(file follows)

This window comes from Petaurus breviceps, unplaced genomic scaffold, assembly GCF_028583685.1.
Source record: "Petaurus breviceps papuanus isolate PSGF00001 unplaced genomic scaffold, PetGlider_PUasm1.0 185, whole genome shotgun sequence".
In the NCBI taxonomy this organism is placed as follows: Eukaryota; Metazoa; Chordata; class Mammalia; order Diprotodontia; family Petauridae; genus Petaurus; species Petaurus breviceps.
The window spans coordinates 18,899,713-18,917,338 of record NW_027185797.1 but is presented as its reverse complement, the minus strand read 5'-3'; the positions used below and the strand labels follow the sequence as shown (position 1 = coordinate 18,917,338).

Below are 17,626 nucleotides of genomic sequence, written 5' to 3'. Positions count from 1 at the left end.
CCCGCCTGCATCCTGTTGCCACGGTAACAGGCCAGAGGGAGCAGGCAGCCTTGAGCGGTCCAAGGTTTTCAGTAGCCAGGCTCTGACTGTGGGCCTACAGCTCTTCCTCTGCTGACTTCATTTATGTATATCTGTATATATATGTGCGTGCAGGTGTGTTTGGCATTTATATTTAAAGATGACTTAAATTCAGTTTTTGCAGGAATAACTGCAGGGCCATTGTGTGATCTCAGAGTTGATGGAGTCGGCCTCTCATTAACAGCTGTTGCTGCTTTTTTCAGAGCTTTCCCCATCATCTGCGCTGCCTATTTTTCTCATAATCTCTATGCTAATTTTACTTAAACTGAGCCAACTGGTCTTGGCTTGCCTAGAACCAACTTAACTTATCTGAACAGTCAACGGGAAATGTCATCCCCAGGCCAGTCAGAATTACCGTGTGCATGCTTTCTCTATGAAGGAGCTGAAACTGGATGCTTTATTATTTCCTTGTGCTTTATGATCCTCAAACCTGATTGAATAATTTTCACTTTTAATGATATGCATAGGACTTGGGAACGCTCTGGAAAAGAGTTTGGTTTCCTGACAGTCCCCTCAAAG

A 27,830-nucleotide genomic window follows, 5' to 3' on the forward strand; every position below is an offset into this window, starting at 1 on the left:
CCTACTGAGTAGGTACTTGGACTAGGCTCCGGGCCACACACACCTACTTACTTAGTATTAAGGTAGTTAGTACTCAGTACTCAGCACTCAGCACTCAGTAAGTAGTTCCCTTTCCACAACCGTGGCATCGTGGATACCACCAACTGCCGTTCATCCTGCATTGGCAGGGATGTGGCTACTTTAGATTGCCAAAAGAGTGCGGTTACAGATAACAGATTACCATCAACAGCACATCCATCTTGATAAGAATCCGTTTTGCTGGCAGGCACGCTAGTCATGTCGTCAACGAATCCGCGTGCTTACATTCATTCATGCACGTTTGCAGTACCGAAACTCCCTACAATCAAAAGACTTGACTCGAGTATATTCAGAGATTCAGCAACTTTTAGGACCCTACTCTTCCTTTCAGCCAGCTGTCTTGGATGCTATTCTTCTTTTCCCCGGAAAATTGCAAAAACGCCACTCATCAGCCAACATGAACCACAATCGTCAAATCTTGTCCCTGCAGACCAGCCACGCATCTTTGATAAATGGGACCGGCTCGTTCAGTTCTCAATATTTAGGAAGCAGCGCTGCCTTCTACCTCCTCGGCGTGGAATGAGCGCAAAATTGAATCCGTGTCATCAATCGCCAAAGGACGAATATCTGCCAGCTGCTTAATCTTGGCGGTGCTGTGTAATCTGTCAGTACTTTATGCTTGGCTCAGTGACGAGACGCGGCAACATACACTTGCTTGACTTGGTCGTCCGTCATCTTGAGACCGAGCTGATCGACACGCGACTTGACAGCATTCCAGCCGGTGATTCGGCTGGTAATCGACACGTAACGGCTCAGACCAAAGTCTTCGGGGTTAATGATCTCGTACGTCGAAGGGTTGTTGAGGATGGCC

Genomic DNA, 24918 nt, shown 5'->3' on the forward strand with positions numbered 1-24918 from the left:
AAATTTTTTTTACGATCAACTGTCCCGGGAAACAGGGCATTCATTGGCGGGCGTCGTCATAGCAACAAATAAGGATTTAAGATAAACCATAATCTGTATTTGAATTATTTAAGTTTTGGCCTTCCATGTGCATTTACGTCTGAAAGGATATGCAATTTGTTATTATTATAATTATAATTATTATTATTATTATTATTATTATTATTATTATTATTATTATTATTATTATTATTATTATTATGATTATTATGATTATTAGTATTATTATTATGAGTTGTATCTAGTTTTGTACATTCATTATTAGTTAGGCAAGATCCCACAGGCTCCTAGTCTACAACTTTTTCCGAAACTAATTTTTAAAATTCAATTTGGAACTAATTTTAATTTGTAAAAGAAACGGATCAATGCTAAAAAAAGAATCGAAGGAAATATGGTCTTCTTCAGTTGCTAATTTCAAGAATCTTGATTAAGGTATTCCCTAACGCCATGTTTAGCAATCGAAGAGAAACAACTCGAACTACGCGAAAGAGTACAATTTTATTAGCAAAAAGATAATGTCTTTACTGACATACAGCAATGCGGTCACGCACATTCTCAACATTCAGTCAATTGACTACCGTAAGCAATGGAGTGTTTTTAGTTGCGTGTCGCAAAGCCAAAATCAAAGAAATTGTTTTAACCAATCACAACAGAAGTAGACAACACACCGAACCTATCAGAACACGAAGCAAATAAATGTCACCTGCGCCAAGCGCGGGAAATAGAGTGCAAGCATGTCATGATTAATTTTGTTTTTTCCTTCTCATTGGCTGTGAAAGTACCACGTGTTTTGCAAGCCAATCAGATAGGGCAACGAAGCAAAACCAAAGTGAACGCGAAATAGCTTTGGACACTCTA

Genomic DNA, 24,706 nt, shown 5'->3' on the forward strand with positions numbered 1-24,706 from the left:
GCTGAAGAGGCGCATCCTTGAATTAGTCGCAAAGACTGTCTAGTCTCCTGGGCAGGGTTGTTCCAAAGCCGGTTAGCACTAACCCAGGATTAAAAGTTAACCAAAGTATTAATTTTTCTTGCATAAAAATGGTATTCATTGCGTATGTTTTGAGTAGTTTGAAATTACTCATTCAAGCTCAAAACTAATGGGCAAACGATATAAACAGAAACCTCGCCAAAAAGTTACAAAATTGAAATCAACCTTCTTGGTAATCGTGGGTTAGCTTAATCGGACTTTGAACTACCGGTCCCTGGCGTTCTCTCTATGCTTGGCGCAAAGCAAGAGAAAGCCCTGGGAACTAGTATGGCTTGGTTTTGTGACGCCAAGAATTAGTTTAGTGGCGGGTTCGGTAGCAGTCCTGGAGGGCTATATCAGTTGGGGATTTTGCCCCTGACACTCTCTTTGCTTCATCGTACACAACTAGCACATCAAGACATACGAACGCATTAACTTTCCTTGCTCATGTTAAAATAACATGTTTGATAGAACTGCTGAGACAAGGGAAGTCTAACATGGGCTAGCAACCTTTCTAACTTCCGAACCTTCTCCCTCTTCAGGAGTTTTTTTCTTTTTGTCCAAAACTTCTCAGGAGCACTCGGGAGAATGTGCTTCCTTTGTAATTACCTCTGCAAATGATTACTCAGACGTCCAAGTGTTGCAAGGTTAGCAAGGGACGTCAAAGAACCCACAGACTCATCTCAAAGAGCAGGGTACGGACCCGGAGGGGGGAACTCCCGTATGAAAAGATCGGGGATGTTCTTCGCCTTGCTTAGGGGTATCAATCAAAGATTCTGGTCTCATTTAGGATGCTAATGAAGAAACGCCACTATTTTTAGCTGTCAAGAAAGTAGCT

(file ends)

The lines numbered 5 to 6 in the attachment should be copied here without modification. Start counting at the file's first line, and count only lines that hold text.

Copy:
Below are 17,626 nucleotides of genomic sequence, written 5' to 3'. Positions count from 1 at the left end.
CCCGCCTGCATCCTGTTGCCACGGTAACAGGCCAGAGGGAGCAGGCAGCCTTGAGCGGTCCAAGGTTTTCAGTAGCCAGGCTCTGACTGTGGGCCTACAGCTCTTCCTCTGCTGACTTCATTTATGTATATCTGTATATATATGTGCGTGCAGGTGTGTTTGGCATTTATATTTAAAGATGACTTAAATTCAGTTTTTGCAGGAATAACTGCAGGGCCATTGTGTGATCTCAGAGTTGATGGAGTCGGCCTCTCATTAACAGCTGTTGCTGCTTTTTTCAGAGCTTTCCCCATCATCTGCGCTGCCTATTTTTCTCATAATCTCTATGCTAATTTTACTTAAACTGAGCCAACTGGTCTTGGCTTGCCTAGAACCAACTTAACTTATCTGAACAGTCAACGGGAAATGTCATCCCCAGGCCAGTCAGAATTACCGTGTGCATGCTTTCTCTATGAAGGAGCTGAAACTGGATGCTTTATTATTTCCTTGTGCTTTATGATCCTCAAACCTGATTGAATAATTTTCACTTTTAATGATATGCATAGGACTTGGGAACGCTCTGGAAAAGAGTTTGGTTTCCTGACAGTCCCCTCAAAG